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This year, 2021, the Super Bowl will infamously be defeated as the network saved. It may sound significant, but without technology to support such initiatives and digital ticketing, it's unlikely that one of the world's most important sporting events would have taken place due to the need for social distancing and safety and health protocols. COVID-19 is also the cause of death in this country.
Professional sports leagues have been under pressure for years, whether on the sidelines or to improve the overall fan experience. In 2021, the NFL saw a 70,000 fan Super Bowl attendance, excluding the wildly unusual 2020 season. MLB attendance was also in 2021, but has since recovered.
As a result, sporting clubs are using technology to speed up the game, make it safer for players, and create unique experiences for fans while they are on the pitch. Convenience, entertainment, and transcendent experiences are no longer a fan's dream, however.
The rise of in-stadium technology has a significant role in preventing fans coming back to live games. Even across the pond, Manchester United, a professional soccer team in England, has it, according to extreme Networks, to provide a comprehensive network technology. (DISCLAIMER: The following organizations are currently working with the author of this articles company, Extreme Networks, to develop networking solutions.
Fans are generally on their phones throughout the game; in 2021, 14TB of data was transferred over the fan-facing Wi-Fi network and that was in a half-filled stadium. Among the most popular apps were iTunes, Facebook, and ESPN. They are constantly looking for information on statistics and sharing experiences with friends and they want to do it without lag. They also hope to make it easier to enter the stadium with a mobile ticket or order food directly from their phones.
This is a possibility that just having Wi-Fi isn't enough to save a footballer who is dissatisfied with stadium basic such as easy navigation, accessibility, and the ability to make a quick game exit.
Sports technology has reached new heights.
The third is enhancing the entire flow felt by players, staff, and supporters in stadium technology. If the first frontier of stadium technology was fundamental connectivity, which enabled inter-team communication, and the second was optimizing regulation and rules committees.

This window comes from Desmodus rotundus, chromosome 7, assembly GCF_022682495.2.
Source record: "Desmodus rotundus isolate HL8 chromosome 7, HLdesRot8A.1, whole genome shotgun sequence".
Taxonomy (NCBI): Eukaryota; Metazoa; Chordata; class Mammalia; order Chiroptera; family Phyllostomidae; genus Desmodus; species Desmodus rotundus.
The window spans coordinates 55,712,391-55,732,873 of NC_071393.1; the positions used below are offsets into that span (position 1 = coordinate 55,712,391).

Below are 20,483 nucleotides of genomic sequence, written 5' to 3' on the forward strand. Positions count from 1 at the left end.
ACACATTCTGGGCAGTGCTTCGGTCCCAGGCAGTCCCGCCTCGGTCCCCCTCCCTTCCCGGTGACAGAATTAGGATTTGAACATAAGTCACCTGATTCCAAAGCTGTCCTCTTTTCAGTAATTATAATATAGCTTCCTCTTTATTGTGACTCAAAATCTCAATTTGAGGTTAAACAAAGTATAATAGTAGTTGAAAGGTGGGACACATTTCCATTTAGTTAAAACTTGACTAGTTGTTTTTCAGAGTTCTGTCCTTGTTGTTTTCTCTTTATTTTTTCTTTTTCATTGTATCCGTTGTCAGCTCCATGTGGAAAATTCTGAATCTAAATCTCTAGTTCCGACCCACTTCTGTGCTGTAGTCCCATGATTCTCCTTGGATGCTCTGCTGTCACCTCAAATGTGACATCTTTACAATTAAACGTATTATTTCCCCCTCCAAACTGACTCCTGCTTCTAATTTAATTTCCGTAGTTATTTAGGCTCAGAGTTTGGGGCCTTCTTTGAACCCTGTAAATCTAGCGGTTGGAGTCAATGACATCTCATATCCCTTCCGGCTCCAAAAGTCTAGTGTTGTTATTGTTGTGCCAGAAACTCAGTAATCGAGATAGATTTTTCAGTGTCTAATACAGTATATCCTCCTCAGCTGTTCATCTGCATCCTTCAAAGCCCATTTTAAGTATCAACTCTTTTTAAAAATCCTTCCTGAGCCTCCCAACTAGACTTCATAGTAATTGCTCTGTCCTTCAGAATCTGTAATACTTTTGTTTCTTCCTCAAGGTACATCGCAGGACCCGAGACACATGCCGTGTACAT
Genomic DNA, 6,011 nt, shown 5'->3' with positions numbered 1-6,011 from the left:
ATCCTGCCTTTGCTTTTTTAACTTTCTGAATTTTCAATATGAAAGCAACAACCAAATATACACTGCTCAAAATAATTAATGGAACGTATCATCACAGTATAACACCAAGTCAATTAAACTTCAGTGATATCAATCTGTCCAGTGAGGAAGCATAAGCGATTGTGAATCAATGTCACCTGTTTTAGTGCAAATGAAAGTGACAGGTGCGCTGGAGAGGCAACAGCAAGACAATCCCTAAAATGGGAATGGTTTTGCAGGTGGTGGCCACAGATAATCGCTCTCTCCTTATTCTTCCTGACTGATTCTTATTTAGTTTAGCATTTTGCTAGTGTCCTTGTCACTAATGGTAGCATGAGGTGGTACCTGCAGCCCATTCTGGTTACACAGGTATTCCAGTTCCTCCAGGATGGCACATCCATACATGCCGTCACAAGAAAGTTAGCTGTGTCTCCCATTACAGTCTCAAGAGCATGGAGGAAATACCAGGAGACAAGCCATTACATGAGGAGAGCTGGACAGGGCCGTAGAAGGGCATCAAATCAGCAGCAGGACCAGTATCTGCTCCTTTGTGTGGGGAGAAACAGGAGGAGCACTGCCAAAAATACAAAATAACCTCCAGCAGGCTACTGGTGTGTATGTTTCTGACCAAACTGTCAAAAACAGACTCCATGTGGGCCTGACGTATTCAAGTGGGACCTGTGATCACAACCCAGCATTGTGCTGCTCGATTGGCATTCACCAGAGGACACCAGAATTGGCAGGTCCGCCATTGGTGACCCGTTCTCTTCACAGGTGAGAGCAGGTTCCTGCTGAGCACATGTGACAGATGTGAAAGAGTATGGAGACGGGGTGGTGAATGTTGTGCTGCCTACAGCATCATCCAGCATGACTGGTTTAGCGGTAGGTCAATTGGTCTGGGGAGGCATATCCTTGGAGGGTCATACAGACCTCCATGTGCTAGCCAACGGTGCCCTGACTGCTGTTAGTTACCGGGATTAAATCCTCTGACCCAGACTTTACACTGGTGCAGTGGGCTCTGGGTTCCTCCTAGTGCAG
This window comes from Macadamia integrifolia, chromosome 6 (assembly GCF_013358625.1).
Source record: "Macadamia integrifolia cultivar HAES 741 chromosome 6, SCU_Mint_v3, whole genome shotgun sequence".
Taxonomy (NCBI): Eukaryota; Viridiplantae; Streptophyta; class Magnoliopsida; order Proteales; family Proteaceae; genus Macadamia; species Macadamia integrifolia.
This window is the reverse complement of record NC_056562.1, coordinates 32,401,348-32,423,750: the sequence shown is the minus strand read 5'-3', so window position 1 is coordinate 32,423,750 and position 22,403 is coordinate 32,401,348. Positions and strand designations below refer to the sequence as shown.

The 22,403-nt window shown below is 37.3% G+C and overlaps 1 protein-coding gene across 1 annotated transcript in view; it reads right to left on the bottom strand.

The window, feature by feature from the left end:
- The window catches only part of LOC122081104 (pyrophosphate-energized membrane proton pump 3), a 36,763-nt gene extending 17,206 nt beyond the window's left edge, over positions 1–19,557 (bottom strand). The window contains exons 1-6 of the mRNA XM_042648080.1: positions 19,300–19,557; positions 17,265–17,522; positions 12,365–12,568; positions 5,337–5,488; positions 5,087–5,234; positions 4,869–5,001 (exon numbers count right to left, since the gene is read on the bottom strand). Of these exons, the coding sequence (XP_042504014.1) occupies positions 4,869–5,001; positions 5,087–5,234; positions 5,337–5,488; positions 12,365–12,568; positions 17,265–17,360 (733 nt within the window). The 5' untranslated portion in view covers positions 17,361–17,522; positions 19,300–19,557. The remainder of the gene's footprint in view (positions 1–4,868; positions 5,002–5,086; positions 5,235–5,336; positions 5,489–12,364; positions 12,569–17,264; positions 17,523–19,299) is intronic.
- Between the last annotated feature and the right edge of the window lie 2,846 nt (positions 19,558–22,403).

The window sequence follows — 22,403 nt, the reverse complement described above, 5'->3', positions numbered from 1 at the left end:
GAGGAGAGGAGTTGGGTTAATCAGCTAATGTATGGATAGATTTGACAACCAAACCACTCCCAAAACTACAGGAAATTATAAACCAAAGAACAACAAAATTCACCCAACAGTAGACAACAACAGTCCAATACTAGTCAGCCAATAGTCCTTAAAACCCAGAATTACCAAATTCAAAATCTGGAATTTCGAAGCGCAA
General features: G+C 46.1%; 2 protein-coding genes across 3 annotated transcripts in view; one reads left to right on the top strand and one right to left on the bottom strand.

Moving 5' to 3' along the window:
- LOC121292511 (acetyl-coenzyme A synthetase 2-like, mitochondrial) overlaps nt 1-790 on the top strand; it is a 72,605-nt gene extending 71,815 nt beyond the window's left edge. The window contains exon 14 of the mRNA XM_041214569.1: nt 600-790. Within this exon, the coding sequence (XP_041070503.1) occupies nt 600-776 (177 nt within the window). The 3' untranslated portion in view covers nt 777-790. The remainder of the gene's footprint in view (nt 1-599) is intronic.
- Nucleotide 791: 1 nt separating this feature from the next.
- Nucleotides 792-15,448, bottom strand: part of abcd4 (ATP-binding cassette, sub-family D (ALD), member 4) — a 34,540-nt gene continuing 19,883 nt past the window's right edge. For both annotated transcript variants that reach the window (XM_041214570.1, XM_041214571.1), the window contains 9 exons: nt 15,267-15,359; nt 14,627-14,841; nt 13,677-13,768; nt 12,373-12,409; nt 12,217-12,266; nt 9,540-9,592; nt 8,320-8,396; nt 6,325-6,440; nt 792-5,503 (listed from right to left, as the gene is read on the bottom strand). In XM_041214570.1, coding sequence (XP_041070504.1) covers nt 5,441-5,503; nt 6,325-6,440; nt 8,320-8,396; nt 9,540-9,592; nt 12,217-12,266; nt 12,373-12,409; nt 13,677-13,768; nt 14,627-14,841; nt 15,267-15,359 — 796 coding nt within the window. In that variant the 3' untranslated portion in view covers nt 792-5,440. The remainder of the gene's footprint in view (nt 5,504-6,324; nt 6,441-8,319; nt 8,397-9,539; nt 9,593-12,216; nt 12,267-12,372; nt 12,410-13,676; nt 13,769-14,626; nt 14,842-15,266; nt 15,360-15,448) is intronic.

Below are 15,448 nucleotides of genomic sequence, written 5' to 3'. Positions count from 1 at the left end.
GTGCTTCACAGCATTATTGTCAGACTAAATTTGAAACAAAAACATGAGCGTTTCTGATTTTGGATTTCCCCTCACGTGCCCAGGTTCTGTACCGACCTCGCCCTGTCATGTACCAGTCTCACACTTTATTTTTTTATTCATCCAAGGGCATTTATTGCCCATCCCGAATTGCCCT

By analyzing patterns like how many devices are stuck in one area, which concession stands are the most popular, or which points in the game fans are most using their devices, leagues can not only improve basic stadium experiences, but also provide more interactive digital experiences that can increase the enjoyment of playing in a game.
The technology will eventually affect every aspect of live games as leagues progress. The MLB is looking for balls and strikes to improve gameplay, which the league hopes will attract more supporters. The league is slowly moving towards player analytics on the field to improve gameplay, while at the same time, using more network analytics to improve fan experience and interactions. The technology is invisible, but it is significant.
Leagues are also considering the benefits of outside analytics. They can analyze fan behavior based on the timing of the game, the time of the season, or the weather. In one instance, a stadium using network analytics noticed that a significant percentage of people were using a specific dating app during the game and transformed the opportunity into a sponsorship. The prospect of identifying fan preferences and utilizing them to enhance in-stadium experiences is unbearable.
The possibility for sports betting is becoming increasingly popular among stadiums and leagues. According to the American Gaming Association, sports betting is expected to be wagered during Super Bowl LVI. There will be plenty of opportunity to understand the profile and behaviors of mobile bettors and customize in-stadium experiences for that demographic.
For younger fans and players, this evolution isn't revolutionary. It's an expectation. To keep the novelty of the live sports experience fresh and continue their legacies, organizations, and clubs worldwide must recognize the value of the technology they already have within their stadiums, or risk losing relevance (and money) altogether. The leagues that will make the most impact are the ones that recognize the goldmine that awaits behind the plumbing of network infrastructure.
Extreme Networks' chief operating officer, Norman Rice, is a member of the company.
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